Is anybody listening?

Strategy Series opinion piece published in Managing Partner Magazine


Technology has enabled mass communication at a level never before experienced. With over 12,000 specialist publications in the UK, enabled by improved technology and ever-reducing production costs, the ability to talk in a highly focused way is at a new threshold. This promise of highly targeted messages together with the compelling propositions they can carry has enticed many professional firms into the brave new world of direct marketing communications with their clients and prospects.

They enter the fray at a time when the feedback from many clients is that ‘less is more’ and ‘quality must prevail over quantity’. However for many firms, the objective appears to be maximising the noise they create rather than relevant communication. The former simply adds  to disaffection but the latter really makes a difference to clients’ businesses and enhances their perception of the professional at the same time.

The firms winning this battle for ‘share of ear’ are those that understand the multi-faceted nature of good communication and how it must permeate throughout their business.

Conventional marketing theory is clear in terms of how an integrated communications strategy should be constructed but fails to recognise the nuances that make professional services different from other parts of industry. Like all service organisations, the delivery of the service is inseparable from the person who produces it. Like all service organisations, the variability found between people introduces challenges in terms of providing a consistent brand experience. However, unlike much of the service sector, communication (in its broadest sense) and the efficient transfer of knowledge is at the core of the service provided by professionals. The implication of this simple fact is far ranging when viewed through the eyes of the client.

Superb external communications controlled by the marketing department is not enough. It must be reinforced by similarly articulate exchanges on a day to day basis between the people who represent the firm and those clients and prospects with whom they interact.

The goal of any successful communications strategy in the professions must be an integrated model that reinforces the client’s perception at every touch point with the firm. Indeed, analysis of the range of these touch points is an instructive exercise for any managing partner.

While firms are generally competent at managing the formal aspects of their communications mix (for example websites, press releases, bulletins, brochureware and seminars) they tend to be less joined up when a broader horizon is considered that embraces, for example, letters, agreements, documentation and telephone conversations.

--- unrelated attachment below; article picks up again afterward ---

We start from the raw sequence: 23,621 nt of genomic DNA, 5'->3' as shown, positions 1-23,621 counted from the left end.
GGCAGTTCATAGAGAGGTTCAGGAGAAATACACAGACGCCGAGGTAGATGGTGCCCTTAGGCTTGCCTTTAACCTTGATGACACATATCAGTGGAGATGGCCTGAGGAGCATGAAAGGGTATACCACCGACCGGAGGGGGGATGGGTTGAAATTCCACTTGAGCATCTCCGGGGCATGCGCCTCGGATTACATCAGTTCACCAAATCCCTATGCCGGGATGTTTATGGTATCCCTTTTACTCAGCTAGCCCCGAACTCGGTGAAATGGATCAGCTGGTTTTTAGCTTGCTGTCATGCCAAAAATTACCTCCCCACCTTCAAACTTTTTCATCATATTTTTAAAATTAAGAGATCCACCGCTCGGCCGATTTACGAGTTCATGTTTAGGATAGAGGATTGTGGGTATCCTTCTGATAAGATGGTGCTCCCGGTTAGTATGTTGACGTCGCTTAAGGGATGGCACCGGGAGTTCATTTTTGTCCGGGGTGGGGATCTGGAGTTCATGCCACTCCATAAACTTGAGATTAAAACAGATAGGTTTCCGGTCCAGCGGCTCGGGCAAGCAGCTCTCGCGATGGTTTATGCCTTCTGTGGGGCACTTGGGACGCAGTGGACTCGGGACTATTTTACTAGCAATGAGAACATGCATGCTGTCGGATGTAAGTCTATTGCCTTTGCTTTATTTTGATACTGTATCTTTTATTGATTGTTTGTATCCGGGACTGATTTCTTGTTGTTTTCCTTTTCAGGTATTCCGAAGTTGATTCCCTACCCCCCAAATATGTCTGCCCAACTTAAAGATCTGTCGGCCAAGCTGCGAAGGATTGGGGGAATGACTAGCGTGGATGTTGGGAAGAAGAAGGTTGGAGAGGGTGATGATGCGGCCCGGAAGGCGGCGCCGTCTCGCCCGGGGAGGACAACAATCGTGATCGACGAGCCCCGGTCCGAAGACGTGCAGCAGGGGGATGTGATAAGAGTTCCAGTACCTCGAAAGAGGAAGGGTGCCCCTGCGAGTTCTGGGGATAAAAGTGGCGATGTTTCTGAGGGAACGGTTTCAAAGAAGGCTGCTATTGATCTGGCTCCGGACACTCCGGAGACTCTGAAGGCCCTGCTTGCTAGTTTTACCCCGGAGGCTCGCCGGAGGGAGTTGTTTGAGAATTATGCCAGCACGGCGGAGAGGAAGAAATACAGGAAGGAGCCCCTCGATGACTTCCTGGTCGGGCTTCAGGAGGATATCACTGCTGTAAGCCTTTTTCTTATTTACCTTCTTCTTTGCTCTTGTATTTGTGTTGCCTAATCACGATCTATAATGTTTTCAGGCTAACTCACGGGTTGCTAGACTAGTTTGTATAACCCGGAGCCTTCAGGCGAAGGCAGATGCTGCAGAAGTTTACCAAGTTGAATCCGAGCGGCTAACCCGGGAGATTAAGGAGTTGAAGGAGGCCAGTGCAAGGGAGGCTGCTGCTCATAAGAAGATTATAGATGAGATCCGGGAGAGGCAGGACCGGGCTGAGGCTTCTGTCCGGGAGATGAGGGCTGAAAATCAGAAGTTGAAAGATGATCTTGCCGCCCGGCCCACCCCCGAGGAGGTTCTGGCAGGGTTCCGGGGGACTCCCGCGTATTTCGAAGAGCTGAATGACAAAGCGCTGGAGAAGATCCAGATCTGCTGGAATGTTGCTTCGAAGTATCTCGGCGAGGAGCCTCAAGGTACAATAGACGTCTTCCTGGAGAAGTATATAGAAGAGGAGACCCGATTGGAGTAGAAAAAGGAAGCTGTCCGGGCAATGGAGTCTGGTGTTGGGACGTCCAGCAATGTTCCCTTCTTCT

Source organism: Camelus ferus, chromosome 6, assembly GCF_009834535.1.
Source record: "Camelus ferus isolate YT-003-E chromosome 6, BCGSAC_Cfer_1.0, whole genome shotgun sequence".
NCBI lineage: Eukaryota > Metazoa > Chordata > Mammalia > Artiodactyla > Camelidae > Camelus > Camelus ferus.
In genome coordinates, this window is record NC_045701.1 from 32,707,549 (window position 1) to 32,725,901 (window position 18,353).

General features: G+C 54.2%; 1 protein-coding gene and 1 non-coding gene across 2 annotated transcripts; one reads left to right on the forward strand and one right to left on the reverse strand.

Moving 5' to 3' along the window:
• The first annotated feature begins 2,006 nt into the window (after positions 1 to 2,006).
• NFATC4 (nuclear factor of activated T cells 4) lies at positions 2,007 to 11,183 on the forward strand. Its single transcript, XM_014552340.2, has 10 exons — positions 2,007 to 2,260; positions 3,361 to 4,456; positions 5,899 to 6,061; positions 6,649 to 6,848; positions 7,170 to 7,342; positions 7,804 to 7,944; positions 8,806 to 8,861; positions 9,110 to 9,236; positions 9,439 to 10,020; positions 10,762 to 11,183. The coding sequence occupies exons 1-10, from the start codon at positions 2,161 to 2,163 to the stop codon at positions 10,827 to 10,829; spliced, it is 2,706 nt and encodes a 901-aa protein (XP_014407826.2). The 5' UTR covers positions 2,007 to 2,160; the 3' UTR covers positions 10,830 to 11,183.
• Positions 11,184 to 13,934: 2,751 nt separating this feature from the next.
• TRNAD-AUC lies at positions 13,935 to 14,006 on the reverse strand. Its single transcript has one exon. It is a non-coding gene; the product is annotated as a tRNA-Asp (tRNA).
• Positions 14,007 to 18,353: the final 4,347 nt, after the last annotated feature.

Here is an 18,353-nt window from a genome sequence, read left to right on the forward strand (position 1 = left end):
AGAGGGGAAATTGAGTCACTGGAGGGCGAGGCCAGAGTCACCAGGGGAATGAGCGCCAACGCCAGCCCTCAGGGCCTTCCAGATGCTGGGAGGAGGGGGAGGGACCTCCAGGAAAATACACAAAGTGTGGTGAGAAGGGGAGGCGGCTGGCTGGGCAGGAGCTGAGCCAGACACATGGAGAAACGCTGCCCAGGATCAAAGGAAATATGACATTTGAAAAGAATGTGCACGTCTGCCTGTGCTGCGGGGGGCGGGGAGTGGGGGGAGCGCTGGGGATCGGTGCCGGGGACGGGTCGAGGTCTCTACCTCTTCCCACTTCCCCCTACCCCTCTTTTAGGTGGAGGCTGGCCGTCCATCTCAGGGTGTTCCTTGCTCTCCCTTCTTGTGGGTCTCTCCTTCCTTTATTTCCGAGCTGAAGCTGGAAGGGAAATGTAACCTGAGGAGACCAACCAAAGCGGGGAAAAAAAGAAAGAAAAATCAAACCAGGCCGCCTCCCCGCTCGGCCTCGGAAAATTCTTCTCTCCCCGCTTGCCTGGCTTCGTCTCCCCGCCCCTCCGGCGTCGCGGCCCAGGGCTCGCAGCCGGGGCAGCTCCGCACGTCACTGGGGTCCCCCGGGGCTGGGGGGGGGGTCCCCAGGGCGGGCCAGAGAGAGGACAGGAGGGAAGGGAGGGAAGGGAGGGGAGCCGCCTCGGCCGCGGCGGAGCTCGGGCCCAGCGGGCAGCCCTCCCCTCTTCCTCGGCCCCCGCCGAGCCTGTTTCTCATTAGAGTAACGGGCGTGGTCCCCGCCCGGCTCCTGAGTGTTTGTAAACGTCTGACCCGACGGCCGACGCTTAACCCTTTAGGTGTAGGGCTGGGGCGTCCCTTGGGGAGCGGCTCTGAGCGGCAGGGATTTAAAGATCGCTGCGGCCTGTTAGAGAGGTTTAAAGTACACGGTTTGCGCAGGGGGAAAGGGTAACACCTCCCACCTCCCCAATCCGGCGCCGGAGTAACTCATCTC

A confused and incoherent message will often reach the ears of the client. Inconsistencies between the promises carried in marketing communication materials, and the quality of interaction experienced through day-to-day dealings with the business, are thrown into sharp contrast.

Inevitably, the actual experience of the client forms the lasting impression. The communication that really matters is that which takes place every day rather than that conducted in the highly controlled environment of the seminar room or corporate communications department.

Recognising that succinct, plain-English communication is one of the service factors prized most highly by clients has led to many firms investing in ongoing training. Stepping away from deeply technical language, and into a world of short sentences, simple language and clear recommendations will, in itself, create a competitive advantage.

It may seem a paradox but the best communicators are generally also great listeners. It is an old maxim of the salesman that the two ears and one mouth in your possession should be used in that proportion. Another idiom – that “telling isn’t selling”, reinforces the point. But professionals love to talk; demonstrate how much they know; and force their preconceived notions on to the client’s table.

It is not that the professional does not have an intellectual appreciation of the importance of listening to clients. How well a firm listens is one of the key criteria assessed in service quality research. Consequently, a number of firms have re-named their ‘client-review programme’ a ‘client-listening programme’. The key question is how much has client experience changed as a result of this new emphasis on auditory excellence?

Like all aspects of the communication process, the demonstration of true client orientation is contained in the actions that follow the exchange rather than the platitudes given at the time

This article was published in November 2007 by the Managing Partner magazine. To read the original article click here.

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